Form 8949 is a form used to calculate the cost basis of an asset when it has been held for more than one year. It is required to complete Schedule D and follow IRS guidelines for capital gains and losses.
This form can be completed by taxpayers who have owned at least one asset with a cost basis of more than $500 in any of the past five years and taxpayers who acquired assets solely through gifts or inheritances during 2015.
This blog post will discuss what type of information should be included on IRS Form 8949, its purpose and how much time it takes to complete this form.
If you are looking for a review on how to fill out Form 8949, look at this post for helpful hints.
Detailed information about what should be reported on IRS Form 8949 can be found here. Generally, the following taxpayers are required to complete IRS Form 8949 and Schedule D:
1. Taxpayers who bought and sold assets worth more than $10,000 in 2015. This includes securities traded through stockbrokers or investment funds purchased through mutual funds or brokerage accounts.
2. Taxpayers who received gifts, inheritances, and/or business transactions during 2015. These transactions are in addition to any assets the taxpayer bought and sold in 2015.
3. Taxpayers who acquired assets solely through a gift or inheritance in 2015. These include shares given by a spouse, people making a gift of property worth more than $5,000 per person per year, and certain business transactions involving more than one asset.
4. Taxpayers who purchased assets from other people during 2015 if the asset's value was more than $5,000 and if either party owns an interest in any partnership or S corporation for all or part of that year.
The following information is helpful when deciding how long it takes to complete Form 8949:
1. When filing Schedule D with the IRS, the total cost basis of all assets held for more than one year will be reported. However, the cost basis of any asset that was acquired as a gift or inheritance in 2015 will not be included in Schedule D.
For example, if you purchased an asset that was worth $500 and you received a gift of $500 in 2015, on your 2015 Schedule D Report, the total cost basis would be $0, but on your 2016 Schedule D, that amount would include the $500 from the gift.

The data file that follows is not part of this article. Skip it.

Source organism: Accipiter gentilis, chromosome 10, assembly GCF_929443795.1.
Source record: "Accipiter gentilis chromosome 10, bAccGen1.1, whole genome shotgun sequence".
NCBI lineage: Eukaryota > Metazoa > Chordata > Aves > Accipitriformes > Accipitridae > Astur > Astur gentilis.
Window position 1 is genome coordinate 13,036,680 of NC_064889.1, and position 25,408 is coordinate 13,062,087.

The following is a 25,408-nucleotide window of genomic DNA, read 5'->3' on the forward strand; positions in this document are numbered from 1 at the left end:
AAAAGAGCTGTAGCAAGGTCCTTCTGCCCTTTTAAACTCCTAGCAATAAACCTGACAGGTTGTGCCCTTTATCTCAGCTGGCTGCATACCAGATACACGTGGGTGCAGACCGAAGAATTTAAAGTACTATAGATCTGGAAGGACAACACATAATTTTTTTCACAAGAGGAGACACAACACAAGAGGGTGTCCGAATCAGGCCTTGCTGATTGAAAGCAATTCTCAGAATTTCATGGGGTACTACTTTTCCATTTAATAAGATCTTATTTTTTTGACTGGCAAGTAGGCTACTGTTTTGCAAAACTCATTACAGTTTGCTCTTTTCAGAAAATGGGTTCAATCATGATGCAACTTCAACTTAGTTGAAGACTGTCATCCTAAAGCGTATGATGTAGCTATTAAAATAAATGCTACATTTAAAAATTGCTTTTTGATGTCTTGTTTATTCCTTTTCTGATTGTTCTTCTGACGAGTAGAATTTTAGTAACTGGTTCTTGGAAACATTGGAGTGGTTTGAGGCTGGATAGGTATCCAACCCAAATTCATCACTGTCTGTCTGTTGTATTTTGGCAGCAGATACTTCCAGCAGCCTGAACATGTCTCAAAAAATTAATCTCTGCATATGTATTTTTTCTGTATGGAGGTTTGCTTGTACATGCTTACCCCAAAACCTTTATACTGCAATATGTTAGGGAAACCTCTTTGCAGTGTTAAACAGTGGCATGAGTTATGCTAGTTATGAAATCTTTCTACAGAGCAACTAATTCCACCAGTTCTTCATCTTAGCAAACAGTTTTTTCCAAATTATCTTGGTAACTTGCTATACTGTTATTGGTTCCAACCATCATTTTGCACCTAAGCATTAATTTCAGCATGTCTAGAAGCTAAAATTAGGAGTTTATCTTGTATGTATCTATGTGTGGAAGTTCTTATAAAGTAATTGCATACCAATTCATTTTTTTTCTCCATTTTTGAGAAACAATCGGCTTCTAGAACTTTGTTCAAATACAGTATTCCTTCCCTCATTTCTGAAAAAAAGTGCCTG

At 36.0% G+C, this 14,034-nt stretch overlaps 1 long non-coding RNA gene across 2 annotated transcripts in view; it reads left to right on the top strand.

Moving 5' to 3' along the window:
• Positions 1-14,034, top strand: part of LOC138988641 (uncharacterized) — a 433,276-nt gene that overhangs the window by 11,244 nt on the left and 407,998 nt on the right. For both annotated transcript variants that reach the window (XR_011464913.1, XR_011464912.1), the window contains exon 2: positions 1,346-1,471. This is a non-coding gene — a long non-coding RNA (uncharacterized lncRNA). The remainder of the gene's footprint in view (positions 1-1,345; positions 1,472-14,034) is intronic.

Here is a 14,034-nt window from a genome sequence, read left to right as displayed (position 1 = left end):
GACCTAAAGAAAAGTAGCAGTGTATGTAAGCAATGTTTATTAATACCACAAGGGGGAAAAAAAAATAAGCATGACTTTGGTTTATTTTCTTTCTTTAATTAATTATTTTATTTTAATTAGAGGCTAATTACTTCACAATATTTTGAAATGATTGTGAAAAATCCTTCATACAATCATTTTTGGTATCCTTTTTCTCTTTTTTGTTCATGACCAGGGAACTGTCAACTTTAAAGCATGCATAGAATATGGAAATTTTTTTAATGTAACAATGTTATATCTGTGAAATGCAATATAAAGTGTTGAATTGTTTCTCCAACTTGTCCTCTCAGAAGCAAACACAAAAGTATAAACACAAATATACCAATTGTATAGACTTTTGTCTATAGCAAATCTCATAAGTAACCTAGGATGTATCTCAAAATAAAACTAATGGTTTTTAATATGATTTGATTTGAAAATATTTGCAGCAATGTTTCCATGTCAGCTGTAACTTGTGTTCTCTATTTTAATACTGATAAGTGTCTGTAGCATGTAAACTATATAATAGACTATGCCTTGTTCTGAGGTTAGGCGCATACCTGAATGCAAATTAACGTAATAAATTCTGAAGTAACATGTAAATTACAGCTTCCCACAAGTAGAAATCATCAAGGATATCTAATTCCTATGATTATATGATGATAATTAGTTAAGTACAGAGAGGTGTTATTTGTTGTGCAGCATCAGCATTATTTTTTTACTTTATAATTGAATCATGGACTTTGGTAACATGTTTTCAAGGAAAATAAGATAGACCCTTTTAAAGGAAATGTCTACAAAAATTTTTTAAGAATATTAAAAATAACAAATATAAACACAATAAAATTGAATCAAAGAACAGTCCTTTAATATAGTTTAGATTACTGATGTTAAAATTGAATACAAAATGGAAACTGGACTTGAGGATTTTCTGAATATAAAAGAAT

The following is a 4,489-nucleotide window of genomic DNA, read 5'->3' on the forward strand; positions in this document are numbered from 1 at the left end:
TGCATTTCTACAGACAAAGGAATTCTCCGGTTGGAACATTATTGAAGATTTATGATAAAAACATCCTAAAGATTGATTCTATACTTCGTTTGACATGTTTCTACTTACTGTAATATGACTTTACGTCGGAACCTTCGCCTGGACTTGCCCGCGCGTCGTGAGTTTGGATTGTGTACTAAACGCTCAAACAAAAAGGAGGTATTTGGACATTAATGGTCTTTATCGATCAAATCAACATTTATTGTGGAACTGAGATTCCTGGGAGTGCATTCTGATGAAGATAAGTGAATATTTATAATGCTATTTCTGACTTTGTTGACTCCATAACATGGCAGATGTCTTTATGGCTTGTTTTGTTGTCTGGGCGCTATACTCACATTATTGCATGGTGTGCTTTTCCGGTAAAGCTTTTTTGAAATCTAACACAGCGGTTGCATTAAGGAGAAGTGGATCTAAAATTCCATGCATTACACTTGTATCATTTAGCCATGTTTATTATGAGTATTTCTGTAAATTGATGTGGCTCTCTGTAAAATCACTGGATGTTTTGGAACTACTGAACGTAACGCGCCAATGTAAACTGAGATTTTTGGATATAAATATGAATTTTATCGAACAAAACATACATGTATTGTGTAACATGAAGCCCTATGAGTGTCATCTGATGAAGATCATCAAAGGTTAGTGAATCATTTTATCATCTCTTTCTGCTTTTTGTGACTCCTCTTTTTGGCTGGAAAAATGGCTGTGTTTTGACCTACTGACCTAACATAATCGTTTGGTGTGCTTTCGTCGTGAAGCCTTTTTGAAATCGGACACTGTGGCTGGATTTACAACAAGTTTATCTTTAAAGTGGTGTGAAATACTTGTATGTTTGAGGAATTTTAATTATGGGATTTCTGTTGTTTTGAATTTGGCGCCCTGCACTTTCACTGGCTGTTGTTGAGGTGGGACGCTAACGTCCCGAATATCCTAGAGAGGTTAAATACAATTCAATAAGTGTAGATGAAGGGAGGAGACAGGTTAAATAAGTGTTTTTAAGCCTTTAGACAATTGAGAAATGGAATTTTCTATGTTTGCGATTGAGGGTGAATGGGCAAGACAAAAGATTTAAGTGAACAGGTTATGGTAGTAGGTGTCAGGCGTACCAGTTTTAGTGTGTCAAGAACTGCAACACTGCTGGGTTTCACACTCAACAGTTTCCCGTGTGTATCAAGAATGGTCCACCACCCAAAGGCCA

2. If a taxpayer receives a gift, inheritance, or business transaction in 2015 for which the total cost basis is less than $5,000 per person per year, the IRS does not require them to complete Form 8949 and Schedule D.
3. Taxpayers who purchased assets from other people during 2015 must complete IRS Form 8949 if either party owns an interest in any partnership or S corporation for all or part of that year.
However, if the total cost basis of all assets owned by both parties is less than $5,000 each, they do not need to file Form 8949 with the IRS, but are still required to complete Schedule D with their return instead of Schedule C.
4. Taxpayers who complete IRS Form 8949 are still required to complete Schedule C with their 1040 federal tax return.
5. The total cost basis reported on IRS Form 8949 (the amount of money spent over the years) must match the total cost basis reported on Schedule D to avoid any potential penalties or taxes owed.
6. Taxpayers must report all trades, stock splits, and dividend reinvestments in 2015, even if those transactions did not result in increased profits or losses.
7. The total net gain or loss amount must be reported on IRS Form 8949, but it can be combined with other forms such as 1099-B and 1099-S.
8. Taxpayers should use a separate IRS Form 8949 for each asset or transaction and each year.
9. The information provided on IRS Form 8949 does not need to be submitted in the same order. For example, the taxpayer can list transactions from their earliest to latest purchase date or oldest asset to new to save space on the form because that makes more sense.
However, the taxpayer must still provide all required information such as purchase date, cost basis, proceeds/sale price, and whether they realized a gain or loss during the transaction before submitting their forms to the IRS with their other tax documents.
10. No maximum amount of assets or transactions can be reported on IRS Form 8949 and Schedule D.
11. Due date for completing Form 8949 and Schedule D is April 15, 2016, for 2015 tax returns.
12. Taxpayers can prepare their forms or ask their CPA to help them complete them.
13. Form 8949 and Schedule D must be signed by the taxpayer and include the taxpayer’s social security number or ITIN (individual tax identification number). Prior year forms are not required to be signed by the taxpayer because they are only used for internal IRS purposes and do not report any information to the IRS directly from those forms.
14. If a taxpayer receives a 1099-B or 1099-S form with information that they do not recognize, they should contact the issuing party to determine if it is an error or if it is an additional income source that they must declare on their tax return.
Some taxpayers forget to file their Schedule D, which requires them to file Form 8949 and pay a fee of $53 when filing their return.
The IRS Form 8949 is a critical document in the process of filing your taxes. It's important to understand this form and how to complete it correctly so you can get the most out of your tax return.